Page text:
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On the Value of Valuation Metrics

A recurring theme in my work is a rejection of “value” based methodologies to analyze markets.  I’m a big believer in fundamental analysis and especially top down macro work, but I have never found valuation metrics to be particularly useful because they don’t provide us with sufficient information about what we’re really trying to achieve.

Take the price earnings ratio for instance.  The forward PE ratio is comprised of the market’s GUESS about the current value of equities divided by the GUESS of the analyst community about future earnings.  You divide this guess by a guess, generally place in some historical context based on a handful of business cycles (totally insufficient data set to make any reasonable conclusion) and then predict the future of prices.

Or take the trailing PE ratio.  All that is is a rear view mirror look at earnings divided by the market’s current price guess.  While it’s arguably superior to the forward PE it involves a backward looking indicator in a market that is forward looking.  It’s like driving with your face glued to the rear view mirror.

Throw behavioral biases into this mess, the fact that most investors know much less than they think and you’re involved in a Keynesian beauty contest where you might actually have a more well informed opinion about things and it just doesn’t matter because the rest of the market doesn’t agree.  As Keynes described, it’s like thinking you know who the most beautiful model is in a beauty contest, but if the other judges don’t agree it really doesn’t matter what you think.

I bring this all up as I was reading this tremendous post by Jesse Livermore who confirms much of my thinking here.  He shows in rigorous detail how many valuation metrics we rely on are based on inadequate data or curve fitting.  He concludes:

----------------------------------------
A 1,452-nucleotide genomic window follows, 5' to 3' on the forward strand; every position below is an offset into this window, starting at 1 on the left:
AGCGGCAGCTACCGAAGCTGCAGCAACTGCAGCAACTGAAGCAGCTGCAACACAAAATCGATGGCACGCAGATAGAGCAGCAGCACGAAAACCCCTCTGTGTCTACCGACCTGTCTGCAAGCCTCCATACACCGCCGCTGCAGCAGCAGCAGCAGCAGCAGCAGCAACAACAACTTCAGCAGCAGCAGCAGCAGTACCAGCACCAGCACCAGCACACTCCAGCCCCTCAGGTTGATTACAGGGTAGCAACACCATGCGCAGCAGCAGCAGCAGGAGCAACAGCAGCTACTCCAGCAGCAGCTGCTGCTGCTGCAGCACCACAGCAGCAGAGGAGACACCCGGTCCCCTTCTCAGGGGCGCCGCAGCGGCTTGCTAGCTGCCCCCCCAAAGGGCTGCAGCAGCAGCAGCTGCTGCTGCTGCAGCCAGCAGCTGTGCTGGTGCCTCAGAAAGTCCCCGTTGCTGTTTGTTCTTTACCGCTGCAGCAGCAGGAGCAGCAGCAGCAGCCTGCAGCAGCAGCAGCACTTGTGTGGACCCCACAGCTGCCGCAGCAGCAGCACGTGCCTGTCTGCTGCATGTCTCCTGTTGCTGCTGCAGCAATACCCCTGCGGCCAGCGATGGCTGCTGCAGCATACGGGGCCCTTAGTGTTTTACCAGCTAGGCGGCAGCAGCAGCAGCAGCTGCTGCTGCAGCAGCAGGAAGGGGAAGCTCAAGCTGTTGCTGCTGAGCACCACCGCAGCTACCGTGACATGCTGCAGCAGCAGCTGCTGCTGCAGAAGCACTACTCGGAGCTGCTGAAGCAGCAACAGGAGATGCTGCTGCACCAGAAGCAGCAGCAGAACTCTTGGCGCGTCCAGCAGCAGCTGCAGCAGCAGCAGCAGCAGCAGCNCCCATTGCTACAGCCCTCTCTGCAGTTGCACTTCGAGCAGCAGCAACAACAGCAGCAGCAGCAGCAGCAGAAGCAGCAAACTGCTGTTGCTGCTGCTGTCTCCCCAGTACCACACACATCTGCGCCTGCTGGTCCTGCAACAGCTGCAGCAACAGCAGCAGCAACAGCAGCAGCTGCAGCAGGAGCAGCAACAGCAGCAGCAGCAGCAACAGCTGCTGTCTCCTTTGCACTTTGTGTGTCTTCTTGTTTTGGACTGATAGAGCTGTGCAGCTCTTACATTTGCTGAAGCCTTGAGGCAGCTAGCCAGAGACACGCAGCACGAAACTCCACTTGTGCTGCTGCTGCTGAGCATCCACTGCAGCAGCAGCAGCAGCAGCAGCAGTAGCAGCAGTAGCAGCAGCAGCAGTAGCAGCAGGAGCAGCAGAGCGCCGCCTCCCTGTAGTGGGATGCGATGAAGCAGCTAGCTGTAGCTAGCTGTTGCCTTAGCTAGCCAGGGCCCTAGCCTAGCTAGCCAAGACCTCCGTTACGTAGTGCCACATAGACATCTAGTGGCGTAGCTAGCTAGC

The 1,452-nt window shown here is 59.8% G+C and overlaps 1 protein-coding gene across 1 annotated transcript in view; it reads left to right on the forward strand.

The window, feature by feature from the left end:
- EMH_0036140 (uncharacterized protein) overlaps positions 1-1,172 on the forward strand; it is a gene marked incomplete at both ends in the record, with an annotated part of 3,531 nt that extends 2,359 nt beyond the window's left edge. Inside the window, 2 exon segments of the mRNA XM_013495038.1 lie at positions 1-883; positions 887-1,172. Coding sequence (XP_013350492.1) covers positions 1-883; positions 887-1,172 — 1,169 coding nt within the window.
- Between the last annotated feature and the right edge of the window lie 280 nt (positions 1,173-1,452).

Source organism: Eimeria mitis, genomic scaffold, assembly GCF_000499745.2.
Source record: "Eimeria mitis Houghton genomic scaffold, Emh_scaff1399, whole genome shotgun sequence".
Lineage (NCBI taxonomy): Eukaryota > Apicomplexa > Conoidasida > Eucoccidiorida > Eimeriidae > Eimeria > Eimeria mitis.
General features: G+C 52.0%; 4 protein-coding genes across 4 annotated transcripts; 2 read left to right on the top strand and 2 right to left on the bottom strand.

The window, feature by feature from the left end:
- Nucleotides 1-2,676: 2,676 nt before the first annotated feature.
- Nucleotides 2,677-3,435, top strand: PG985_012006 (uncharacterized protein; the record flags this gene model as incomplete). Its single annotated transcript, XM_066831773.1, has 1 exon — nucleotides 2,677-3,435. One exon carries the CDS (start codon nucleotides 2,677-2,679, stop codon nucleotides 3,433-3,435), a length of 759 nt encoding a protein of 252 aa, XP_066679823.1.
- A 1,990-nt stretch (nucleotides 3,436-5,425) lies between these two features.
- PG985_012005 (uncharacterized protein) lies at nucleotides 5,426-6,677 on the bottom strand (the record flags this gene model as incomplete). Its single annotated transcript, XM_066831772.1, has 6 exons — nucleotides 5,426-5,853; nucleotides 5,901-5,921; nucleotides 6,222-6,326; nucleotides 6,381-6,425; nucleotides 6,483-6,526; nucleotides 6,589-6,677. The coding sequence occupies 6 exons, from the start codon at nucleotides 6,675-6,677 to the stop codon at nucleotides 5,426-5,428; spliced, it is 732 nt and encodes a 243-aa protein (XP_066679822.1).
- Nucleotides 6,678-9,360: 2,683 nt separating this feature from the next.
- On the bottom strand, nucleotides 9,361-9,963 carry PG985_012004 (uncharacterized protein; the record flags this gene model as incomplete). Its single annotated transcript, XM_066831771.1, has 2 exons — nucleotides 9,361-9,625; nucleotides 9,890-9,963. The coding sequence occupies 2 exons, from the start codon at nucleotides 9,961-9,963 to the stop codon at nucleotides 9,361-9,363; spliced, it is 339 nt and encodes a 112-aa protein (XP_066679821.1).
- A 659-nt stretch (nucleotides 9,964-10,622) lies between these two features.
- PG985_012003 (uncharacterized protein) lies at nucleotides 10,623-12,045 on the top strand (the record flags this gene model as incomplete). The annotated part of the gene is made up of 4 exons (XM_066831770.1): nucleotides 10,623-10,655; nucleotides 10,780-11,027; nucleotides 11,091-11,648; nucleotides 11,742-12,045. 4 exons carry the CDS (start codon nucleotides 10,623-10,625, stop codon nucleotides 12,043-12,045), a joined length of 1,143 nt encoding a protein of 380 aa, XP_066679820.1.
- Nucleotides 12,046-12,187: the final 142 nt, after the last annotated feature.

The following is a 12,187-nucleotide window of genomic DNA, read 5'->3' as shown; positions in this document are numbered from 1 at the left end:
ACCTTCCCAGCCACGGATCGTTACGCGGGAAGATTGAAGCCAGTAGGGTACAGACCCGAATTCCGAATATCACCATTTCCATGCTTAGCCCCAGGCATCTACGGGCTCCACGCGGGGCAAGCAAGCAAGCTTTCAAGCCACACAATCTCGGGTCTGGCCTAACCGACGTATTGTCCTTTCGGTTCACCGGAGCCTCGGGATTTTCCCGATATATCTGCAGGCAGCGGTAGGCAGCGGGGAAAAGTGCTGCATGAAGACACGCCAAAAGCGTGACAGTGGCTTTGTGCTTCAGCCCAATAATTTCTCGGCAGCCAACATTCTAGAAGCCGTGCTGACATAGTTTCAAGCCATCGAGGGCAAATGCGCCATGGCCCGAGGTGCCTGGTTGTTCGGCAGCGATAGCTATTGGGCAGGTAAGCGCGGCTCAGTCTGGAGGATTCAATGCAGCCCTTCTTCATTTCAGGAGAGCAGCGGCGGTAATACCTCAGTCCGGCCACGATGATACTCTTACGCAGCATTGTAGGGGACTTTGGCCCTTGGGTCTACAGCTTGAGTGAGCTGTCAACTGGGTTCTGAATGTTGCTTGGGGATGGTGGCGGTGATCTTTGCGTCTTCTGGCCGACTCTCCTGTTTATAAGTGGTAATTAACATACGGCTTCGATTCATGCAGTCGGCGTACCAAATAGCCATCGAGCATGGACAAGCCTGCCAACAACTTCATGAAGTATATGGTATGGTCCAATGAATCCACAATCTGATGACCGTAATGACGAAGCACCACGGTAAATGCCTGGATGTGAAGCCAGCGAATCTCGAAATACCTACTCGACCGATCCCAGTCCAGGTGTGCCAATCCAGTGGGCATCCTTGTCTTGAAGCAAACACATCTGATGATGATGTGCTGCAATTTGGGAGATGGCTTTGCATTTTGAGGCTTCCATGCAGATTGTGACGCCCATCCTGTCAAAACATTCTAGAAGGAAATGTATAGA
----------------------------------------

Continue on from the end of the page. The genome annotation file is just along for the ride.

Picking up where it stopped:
“What I’m taking issue with is the notion that we can use valuation to build “historically reliable” prediction models whose specific predictions closely align with actual past results, models that give us warrant to attach special “scientific” or “empirical” privilege to our bullish or bearish opinions.  That, we cannot do.  Given the significant variability in the historical data set, the best we can do is mine curve-fits whose errors conveniently offset and whose deviations conveniently disappear.  These are not worth the effort.”

As Jesse shows the valuation metrics don’t reliably mean revert.  That explains why, for the last 20 years, we appear to be in a “new normal” where many valuation metrics have remained elevated for abnormally long periods of time.  It makes one wonder whether we’re in a “new normal” or if the data and concept of mean reversion is reliable for predicting future market outcomes.  I’d argue that they’re not.  And my reasoning is simple:

  1. Value based approaches rely on historically useful data sets (which is a flawed assumption in a world with such a small sample set of business cycles).
  2. Value based approaches rely on rational agents who will come around to your “more rational” perspective at some point.  In other words, it assumes you’re smarter than the market despite using a metric that is likely being used by tens of thousands of people like yourself.
  3. Value based approaches assume that you know what “value” is better than anyone else.  In other words, it assumes that you’re the only person with an understanding of “beauty” in the beauty contest.  Of course, this doesn’t even matter if the other judges don’t agree though.  Therefore, your definition of “value” can be entirely flawed to begin with even if it’s technically right in a textbook sense.
  4. Value based approaches often assume the validity of concepts like mean reversion which can’t be reliably dependent for sustained periods of time.
  5. Value based approaches assume that each business cycle can’t be its own uniquely evolving cycle therefore leading us to believe that it can never be “different this time” even though we know that the monetary system and markets are complex dynamical systems constantly evolving and adapting.

Of course, this doesn’t mean valuations don’t matter.  It just means that relying on valuation metrics can be extremely misleading and unreliable for periods that will likely lead to significant underperformance.

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